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Ear infections frequently affect young children, especially infants. The explanation is quite simple. The Eustachian tube is an organ of the ear which connects the inner ear with the nasopharynx, allows draining of mucus and makes sure that the pressure in the inner ear stays the same as the one in the outer ear. This organ is in children smaller and placed more horizontally, thus allows the inner ear to get easily inflamed (fluid and mucus remain in the inner ear more than they are removed).

Children already suffering from cold, allergies, sinus infection and similar illnesses are at higher risk of developing ear infection. There are otitis media (inflammation of the middle ear) and otitis externa (inflammation of the outer ear). In infants and little children inflammation predominantly affects the middle ear.

What Causes Ear Infection in Infants?

Apart from the predisposition which has already been explained, infants are more susceptible to inner ear infection comparing to adults due to weaker immune system. Their immune system is not fully developed, therefore cannot function adequately. It is reported that several more factors may contribute to such infection such as exposure to tobacco smoke and living in environment with more pollutants present. Allergies, genetic disorders as well as immunity related disorders only increase the risk of developing ear infection. And finally, the problem most commonly occurs during winter months although it may occur all through the year.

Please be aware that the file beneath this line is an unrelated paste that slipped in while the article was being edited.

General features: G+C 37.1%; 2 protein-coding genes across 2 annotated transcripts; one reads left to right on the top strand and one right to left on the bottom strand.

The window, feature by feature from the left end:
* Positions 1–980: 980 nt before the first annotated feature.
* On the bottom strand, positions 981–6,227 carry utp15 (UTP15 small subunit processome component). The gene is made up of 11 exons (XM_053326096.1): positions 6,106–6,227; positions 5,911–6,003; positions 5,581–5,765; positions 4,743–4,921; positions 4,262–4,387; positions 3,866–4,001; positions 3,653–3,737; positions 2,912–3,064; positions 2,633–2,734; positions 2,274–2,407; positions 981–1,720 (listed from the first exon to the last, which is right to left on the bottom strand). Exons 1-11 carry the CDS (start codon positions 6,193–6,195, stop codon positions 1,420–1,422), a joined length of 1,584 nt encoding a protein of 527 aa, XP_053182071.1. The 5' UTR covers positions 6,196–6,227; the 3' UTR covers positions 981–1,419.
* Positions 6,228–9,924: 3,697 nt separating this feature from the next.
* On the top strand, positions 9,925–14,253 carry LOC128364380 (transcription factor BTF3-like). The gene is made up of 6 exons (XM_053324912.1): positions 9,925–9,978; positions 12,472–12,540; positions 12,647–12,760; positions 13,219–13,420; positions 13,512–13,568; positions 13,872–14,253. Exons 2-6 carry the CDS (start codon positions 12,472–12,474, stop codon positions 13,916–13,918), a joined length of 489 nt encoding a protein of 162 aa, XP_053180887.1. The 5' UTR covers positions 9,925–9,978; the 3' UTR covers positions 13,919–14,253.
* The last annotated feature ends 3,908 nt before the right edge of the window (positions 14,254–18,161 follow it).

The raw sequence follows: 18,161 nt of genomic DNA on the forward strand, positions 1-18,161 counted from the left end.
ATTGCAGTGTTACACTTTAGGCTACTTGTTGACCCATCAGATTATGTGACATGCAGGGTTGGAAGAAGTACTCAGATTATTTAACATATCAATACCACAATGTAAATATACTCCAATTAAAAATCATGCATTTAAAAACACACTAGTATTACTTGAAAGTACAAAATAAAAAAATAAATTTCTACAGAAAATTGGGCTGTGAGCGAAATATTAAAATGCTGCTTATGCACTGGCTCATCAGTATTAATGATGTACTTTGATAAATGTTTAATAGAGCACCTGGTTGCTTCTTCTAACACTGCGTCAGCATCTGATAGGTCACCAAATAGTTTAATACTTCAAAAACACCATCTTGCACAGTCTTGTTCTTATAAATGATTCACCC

Clinical Characteristics of Ear Infection in Infants

Inflammation of the ear leads to irritation, pain and discomfort. The child may frequently lean onto the affected side, cry, scream and be quite agitated. There is usually fever since little children tend to develop increased body temperature each time they are suffering from any kind of infection. Decrease in stamina, lack of appetite and enthusiasm, clumsiness are several more characteristics of the infection.

Diagnosis and Treatment for Ear Infection in Infants

The condition is easily confirmed by a well experienced pediatrician after proper physical and ear, nose and throat exam. In order to inspect the inside of the affected ear the doctor uses an instrument called otoscope.

Treatment for ear infection deals with pain, eradicates the infection and prevents potential complications as well as recurrence of the disease.

In majority of cases, if the infection is bacterial, children are treated with antibiotics. Children younger than 2 years of age are treated for 10 days while older children must take antibiotics for 7 days. Most children who are not allergic to penicillin are prescribed amoxicillin. Furthermore, if the child has fever, the doctor prescribes some drugs which will bring increased body temperature under control.

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